Trauma Bonding

    Post 70 of 198

    Trauma bonding was a term first used by Patrick Carnes. Also referred to sometimes as Stockholm Syndrome, it is commonly associated with the submissive and loyal relationship that can sometimes develop between a hostage and their kidnapper. However the term actually refers to a wide range of emotions and reactions in any relationship where there has been some form of trauma through abuse or neglect over a period of time. It can be a form of learned helplessness, where there is a belief on the part of the victim that nothing will lead to positive change or freedom. It can be found in in a wide range of situations such as child abuse, domestic violence, spiritual abuse, human trafficking and so on.

    The actual term ‘trauma bonding’ refers to the attachment the victim of abuse forms towards the abuser and it comes in many shapes or forms. For example a child who was loved conditionally, who had to rely on a controlling parent for shelter, survival and safety as an adult may still submit their autonomy to that parent just to avoid feeling hurt by a negative reaction. For someone who was raised in such an environment it can be difficult to recognise the parent as being neglectful or abusive as they aren’t always so.  The same parent could buy nice gifts, is fun and charming, protective and at times generous.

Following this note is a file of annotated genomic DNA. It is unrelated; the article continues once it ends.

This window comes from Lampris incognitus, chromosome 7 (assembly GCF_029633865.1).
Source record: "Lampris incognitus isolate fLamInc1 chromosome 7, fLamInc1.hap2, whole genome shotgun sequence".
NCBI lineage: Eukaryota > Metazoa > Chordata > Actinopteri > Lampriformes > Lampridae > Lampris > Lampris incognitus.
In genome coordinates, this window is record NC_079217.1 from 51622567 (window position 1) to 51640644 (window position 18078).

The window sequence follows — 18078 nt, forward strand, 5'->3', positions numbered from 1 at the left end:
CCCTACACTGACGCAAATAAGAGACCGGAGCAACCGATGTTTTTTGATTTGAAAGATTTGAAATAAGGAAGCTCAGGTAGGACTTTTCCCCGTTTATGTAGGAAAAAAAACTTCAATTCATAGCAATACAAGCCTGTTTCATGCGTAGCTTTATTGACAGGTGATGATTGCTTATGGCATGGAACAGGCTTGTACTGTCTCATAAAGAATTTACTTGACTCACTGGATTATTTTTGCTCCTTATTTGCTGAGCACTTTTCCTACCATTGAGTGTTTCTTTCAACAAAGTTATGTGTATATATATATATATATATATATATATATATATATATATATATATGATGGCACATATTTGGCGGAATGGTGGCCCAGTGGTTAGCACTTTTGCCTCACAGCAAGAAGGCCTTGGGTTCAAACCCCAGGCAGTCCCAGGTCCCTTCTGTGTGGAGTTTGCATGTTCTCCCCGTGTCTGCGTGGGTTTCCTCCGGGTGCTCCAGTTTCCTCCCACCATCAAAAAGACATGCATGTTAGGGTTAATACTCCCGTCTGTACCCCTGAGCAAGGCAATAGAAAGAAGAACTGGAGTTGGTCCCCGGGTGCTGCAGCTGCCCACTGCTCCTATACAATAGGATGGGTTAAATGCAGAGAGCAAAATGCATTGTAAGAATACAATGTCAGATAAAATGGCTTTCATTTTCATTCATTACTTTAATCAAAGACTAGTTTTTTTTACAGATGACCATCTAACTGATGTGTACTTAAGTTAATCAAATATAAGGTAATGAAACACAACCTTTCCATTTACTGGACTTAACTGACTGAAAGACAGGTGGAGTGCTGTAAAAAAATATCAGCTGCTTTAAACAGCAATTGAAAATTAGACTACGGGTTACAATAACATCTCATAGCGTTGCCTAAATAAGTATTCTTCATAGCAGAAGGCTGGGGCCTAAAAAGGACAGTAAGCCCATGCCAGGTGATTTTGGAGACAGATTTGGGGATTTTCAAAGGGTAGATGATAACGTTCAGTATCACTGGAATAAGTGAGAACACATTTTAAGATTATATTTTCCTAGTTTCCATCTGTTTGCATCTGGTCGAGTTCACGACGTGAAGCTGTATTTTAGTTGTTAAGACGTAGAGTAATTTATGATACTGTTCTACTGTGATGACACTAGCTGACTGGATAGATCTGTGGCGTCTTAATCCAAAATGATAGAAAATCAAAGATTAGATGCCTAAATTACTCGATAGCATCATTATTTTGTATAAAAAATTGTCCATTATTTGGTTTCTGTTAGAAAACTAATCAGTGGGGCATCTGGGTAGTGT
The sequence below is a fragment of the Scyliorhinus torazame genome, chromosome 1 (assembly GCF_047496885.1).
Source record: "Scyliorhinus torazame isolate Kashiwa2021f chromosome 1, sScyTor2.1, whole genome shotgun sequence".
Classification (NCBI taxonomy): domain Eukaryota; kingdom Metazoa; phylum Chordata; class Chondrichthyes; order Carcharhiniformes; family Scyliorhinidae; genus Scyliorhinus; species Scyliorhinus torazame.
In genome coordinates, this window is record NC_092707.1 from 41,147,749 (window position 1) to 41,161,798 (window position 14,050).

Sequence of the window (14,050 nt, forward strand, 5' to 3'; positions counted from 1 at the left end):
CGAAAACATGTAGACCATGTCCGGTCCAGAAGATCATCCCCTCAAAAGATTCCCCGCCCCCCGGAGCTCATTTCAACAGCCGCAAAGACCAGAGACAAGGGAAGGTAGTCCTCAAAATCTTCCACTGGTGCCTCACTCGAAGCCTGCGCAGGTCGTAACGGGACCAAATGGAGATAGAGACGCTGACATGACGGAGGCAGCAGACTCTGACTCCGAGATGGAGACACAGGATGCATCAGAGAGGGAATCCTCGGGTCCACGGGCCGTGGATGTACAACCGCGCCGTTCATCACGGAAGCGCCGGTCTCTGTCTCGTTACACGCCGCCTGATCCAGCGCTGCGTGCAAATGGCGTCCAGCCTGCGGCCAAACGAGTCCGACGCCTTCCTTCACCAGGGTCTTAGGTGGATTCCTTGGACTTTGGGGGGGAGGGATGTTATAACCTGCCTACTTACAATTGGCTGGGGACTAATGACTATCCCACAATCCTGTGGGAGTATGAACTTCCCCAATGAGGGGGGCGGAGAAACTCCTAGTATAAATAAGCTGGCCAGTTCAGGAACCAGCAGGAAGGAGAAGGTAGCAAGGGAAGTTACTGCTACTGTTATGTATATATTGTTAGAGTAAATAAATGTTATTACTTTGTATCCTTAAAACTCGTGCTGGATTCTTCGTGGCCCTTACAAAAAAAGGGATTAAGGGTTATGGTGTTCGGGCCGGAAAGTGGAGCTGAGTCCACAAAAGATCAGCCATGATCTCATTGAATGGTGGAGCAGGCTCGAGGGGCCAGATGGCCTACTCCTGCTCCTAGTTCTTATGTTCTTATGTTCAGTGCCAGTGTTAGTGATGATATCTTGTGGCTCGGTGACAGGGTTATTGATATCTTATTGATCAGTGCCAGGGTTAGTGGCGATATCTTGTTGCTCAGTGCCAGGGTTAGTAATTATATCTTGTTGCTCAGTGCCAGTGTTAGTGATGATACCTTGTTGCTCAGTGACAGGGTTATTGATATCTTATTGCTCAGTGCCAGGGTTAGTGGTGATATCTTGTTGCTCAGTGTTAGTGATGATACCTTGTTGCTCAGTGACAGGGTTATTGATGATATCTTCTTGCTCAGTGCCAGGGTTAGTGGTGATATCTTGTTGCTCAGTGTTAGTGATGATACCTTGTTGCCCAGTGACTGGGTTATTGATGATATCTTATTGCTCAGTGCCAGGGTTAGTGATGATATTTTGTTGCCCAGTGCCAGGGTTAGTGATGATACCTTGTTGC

When trauma bonding occurs it’s usually due to a threat, whether perceived or real, of harsh treatment interspersed with periods of kindness and positive regard, ‘It’s for your own good’, ‘You know it makes sense’ and various forms of emotional blackmail. It can lead to a false sense of powerlessness over the situation, being dependent on the abuser for everything. Victims form negative perceptions of themselves and are uncertain of their own opinions and feelings. They may even a develop a belief that personal boundaries are selfish so it is impossible to say no or disagree.

    The bonding can be what causes the strong feelings of loyalty towards the abuser, to the point where the person feels dependent on and will choose to stay with them and even actively defend them. In some cases it could be that the abuse or neglect is perceived as normal, or is their own fault. One way or another they are unable to view the situation in any way other than how they’ve been taught to.

    Although it can happen to someone at any age in any unhealthy relationship, in cases where a child has grown up and left a home where there were abusive, neglectful or controlling parenting they may find themselves wanting to return, unable to free themselves from the negative experiences, especially if faced with autonomy and positive regard in a loving relationship with another person. Trauma bonding often results in a victim being unwilling to seek or accept outside help from others, often as this might involve having to disclose or highlight an abusers behaviour. Some will go to great lengths to avoid doing or saying anything that may hurt the abusers reputation.

    It can be difficult being in a relationship with someone who has trauma bonded with another. More information on this next week.

    #traumabonding #co-dependency

    This article was written by sentientcounselling